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Authored by Dr. Jeffrey Record. | August 2005
No historical event has exerted more influence on post-World War II U.S. use-of-force decisions than the Anglo-French appeasement of Nazi Germany that led to the outbreak of the Second World War. Presidents have repeatedly cited the great lesson of the 1930s?namely, that force should be used early and decisively against rising security threats?to justify decisions for war and military intervention; some presidents have compared enemy leaders to Hitler. The underlying assumption of the so-called Munich analogy is that the democracies could and should have stopped Hitler (thereby avoiding World War II and the Holocaust) by moving against him militarily before 1939. This assumption, however, is easy to make only in hindsight and ignores the political, military, economic, and psychological contexts of Anglo-French security choices during the 1930s. Among the myriad factors constraining those choices were memories of the horrors of World War I, failure to grasp the nature of the Nazi regime and Hitler?s strategic ambitions, France?s military inflexibility, Britain?s strategic overstretch, France?s strategic dependence on Britain, guilt over the Versailles Treaty of 1919, dread of strategic bombing and misjudgment of the Nazi air threat, American isolationism, and distrust of the Soviet Union and fear of Communism.
Appeasement failed because Hitler was unappeasable. He sought not to adjust the European balance of power in Germany?s favor, but rather to overthrow it. He wanted a German-ruled Europe that would have eliminated France and Britain as European powers. But Hitler was also undeterrable; he embraced war because he knew he could not get what he wanted without it. There was thus little that the democracies could do to deter Hitler from war, though Hitler expected war later than 1939. There was going to be war as long as Hitler remained in power.
A reassessment of the history of appeasement in the 1930s yields the following conclusions: first, Hitler remains unequaled as a state threat. No post-1945 threat to the United States bears genuine comparison to the Nazi dictatorship. Second, Anglo-French security choices in the 1930s were neither simple nor obvious; theywere shaped and constrained by factors ignored or misunderstood by those who retrospectively have boiled them down to a simple choice between good and evil. Third, hindsight is not 20/20 vision; it distorts. We view past events through the prism of what followed. Had Hitler dropped dead before 1939, there would have been no World War II or Holocaust, and therefore no transformation of the very term ?appeasement? into a pejorative. Finally, invocations of the Munich analogy to justify the use of force are almost invariably misleading because security threats to the United States genuinely Hitlerian in scope and nature have not been replicated since 1945.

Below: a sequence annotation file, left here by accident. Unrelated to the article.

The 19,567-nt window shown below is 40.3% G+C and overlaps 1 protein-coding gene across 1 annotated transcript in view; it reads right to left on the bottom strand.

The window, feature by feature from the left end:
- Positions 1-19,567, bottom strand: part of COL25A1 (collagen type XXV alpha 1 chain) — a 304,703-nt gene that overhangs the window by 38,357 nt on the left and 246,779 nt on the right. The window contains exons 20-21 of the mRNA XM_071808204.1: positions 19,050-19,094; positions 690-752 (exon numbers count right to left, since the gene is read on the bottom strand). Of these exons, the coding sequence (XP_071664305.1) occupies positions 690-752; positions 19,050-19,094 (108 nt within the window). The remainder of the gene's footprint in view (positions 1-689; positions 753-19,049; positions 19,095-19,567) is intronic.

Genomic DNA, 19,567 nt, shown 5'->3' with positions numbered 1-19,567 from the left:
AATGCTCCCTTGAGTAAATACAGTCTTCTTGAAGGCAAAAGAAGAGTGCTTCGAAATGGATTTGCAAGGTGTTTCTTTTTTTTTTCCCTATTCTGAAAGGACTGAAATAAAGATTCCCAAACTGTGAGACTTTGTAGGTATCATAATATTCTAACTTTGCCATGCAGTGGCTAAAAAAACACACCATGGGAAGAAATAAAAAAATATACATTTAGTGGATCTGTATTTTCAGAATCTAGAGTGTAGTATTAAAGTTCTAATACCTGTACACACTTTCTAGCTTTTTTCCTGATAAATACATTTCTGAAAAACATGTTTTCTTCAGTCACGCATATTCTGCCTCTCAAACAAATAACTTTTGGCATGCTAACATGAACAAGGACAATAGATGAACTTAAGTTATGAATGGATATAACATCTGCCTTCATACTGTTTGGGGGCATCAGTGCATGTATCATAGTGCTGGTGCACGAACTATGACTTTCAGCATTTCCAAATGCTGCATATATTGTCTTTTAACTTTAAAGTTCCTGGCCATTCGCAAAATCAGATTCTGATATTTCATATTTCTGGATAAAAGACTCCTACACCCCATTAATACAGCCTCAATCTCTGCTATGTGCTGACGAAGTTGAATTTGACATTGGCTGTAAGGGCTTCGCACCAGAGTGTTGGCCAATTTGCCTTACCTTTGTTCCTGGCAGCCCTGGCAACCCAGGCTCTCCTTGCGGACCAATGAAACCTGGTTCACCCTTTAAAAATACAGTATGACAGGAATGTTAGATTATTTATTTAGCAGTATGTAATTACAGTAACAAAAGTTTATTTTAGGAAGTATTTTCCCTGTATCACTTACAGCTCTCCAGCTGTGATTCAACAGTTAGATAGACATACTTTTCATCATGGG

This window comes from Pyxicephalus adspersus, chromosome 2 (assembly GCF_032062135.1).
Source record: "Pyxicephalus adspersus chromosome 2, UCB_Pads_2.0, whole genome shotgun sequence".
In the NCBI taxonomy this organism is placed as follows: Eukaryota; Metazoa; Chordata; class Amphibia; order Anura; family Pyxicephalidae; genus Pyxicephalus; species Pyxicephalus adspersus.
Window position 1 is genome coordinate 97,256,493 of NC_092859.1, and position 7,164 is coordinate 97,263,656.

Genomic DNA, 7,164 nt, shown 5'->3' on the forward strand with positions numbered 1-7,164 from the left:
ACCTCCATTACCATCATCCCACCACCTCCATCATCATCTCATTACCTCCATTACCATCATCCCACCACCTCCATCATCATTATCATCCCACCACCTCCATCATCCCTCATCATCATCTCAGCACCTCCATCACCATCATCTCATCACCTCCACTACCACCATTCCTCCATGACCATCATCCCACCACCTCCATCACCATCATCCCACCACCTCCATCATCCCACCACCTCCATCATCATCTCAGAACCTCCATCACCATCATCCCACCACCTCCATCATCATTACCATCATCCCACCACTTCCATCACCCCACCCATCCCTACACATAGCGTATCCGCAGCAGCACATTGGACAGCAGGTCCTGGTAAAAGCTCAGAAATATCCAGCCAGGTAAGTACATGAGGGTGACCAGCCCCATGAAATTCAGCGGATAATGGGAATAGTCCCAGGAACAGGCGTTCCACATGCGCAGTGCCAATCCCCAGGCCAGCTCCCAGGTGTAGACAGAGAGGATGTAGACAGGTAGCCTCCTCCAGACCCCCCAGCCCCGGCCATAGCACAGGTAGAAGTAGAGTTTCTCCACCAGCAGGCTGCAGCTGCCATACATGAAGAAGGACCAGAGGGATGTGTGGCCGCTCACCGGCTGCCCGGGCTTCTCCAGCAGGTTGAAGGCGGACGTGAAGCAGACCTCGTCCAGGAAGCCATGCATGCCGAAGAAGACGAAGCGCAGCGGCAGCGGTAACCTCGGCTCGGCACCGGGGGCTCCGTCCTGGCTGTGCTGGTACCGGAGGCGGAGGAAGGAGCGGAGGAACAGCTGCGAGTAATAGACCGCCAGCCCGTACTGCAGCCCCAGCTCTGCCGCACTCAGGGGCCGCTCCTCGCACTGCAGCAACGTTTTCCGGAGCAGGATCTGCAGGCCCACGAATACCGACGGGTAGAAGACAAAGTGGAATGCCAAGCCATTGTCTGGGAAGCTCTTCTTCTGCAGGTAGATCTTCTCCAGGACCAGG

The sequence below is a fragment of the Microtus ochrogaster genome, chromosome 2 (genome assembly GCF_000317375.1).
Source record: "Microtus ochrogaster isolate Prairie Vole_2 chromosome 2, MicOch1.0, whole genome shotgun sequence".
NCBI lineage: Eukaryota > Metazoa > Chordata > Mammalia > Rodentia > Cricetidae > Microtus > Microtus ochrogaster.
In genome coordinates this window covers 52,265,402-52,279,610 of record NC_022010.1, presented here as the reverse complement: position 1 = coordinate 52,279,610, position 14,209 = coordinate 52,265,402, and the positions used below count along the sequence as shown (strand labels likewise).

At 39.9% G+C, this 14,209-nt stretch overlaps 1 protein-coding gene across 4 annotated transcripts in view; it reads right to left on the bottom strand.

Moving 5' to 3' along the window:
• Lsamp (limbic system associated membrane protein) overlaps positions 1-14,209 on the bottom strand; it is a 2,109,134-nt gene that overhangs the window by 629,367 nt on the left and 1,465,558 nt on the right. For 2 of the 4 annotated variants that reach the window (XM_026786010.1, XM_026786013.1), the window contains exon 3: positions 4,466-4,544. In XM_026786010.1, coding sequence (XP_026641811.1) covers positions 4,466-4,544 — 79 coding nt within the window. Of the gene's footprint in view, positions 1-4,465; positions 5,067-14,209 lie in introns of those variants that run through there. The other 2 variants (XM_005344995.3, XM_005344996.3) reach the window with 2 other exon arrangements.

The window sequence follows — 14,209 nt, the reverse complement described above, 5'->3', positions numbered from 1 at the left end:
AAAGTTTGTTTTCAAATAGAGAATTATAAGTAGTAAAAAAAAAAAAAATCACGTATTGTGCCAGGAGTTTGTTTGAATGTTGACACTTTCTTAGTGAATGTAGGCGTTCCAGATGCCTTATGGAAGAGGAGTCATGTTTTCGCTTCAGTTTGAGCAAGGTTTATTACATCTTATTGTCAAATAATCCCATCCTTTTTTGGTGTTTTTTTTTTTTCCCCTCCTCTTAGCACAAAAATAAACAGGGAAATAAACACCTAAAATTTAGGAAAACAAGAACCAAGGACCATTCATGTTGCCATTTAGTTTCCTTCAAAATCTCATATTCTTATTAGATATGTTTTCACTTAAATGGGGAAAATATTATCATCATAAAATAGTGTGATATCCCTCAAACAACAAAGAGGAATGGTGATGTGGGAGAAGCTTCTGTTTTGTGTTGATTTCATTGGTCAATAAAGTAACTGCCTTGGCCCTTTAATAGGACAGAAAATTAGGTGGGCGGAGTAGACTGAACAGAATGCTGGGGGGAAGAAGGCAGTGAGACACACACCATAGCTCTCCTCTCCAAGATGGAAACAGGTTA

No post-1945 foreign dictatorship bears genuine comparison to the Nazi dictatorship. The scope of Hitler?s nihilism, ambitions, and military power posed a mortal threat to Western civilization. No other authoritarian or totalitarian regime has managed to employ such a powerful military instrument in such an aggressive manner to fulfill such a horrendous agenda. Stalin had great military power but was cautious and patient; he was a realist and neither lusted for war nor discounted the strength and will of the Soviet Union?s enemies. Mao Zedong was reckless but militarily weak. Ho Chi Minh?s ambitions and fighting power were local. And Saddam Hussein was never in a position to reverse U.S. military domination of the Persian Gulf. Who but Hitler was so powerful and unappeasable and undeterrable?